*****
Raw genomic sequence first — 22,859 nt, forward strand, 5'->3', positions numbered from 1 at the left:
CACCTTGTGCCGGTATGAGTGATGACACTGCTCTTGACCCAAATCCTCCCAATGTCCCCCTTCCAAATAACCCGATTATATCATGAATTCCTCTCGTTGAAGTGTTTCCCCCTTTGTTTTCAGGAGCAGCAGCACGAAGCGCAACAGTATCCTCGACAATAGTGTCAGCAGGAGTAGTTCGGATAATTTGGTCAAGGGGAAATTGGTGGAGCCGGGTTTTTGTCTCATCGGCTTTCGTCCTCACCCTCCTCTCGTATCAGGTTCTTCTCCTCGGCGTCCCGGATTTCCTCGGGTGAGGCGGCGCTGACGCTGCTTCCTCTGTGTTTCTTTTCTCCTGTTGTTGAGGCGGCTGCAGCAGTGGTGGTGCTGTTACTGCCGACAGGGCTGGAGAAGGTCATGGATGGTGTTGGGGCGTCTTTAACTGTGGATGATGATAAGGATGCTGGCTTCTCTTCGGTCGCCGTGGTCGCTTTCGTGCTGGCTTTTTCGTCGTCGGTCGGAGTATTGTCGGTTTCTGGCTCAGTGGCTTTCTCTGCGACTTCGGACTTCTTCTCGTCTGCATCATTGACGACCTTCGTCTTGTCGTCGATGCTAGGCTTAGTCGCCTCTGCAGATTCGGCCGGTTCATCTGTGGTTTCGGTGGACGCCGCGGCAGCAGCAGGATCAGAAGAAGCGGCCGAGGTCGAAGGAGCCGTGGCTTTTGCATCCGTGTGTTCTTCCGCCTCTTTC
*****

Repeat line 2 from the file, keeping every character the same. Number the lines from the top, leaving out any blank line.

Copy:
CACCTTGTGCCGGTATGAGTGATGACACTGCTCTTGACCCAAATCCTCCCAATGTCCCCCTTCCAAATAACCCGATTATATCATGAATTCCTCTCGTTGAAGTGTTTCCCCCTTTGTTTTCAGGAGCAGCAGCACGAAGCGCAACAGTATCCTCGACAATAGTGTCAGCAGGAGTAGTTCGGATAATTTGGTCAAGGGGAAATTGGTGGAGCCGGGTTTTTGTCTCATCGGCTTTCGTCCTCACCCTCCTCTCGTATCAGGTTCTTCTCCTCGGCGTCCCGGATTTCCTCGGGTGAGGCGGCGCTGACGCTGCTTCCTCTGTGTTTCTTTTCTCCTGTTGTTGAGGCGGCTGCAGCAGTGGTGGTGCTGTTACTGCCGACAGGGCTGGAGAAGGTCATGGATGGTGTTGGGGCGTCTTTAACTGTGGATGATGATAAGGATGCTGGCTTCTCTTCGGTCGCCGTGGTCGCTTTCGTGCTGGCTTTTTCGTCGTCGGTCGGAGTATTGTCGGTTTCTGGCTCAGTGGCTTTCTCTGCGACTTCGGACTTCTTCTCGTCTGCATCATTGACGACCTTCGTCTTGTCGTCGATGCTAGGCTTAGTCGCCTCTGCAGATTCGGCCGGTTCATCTGTGGTTTCGGTGGACGCCGCGGCAGCAGCAGGATCAGAAGAAGCGGCCGAGGTCGAAGGAGCCGTGGCTTTTGCATCCGTGTGTTCTTCCGCCTCTTTC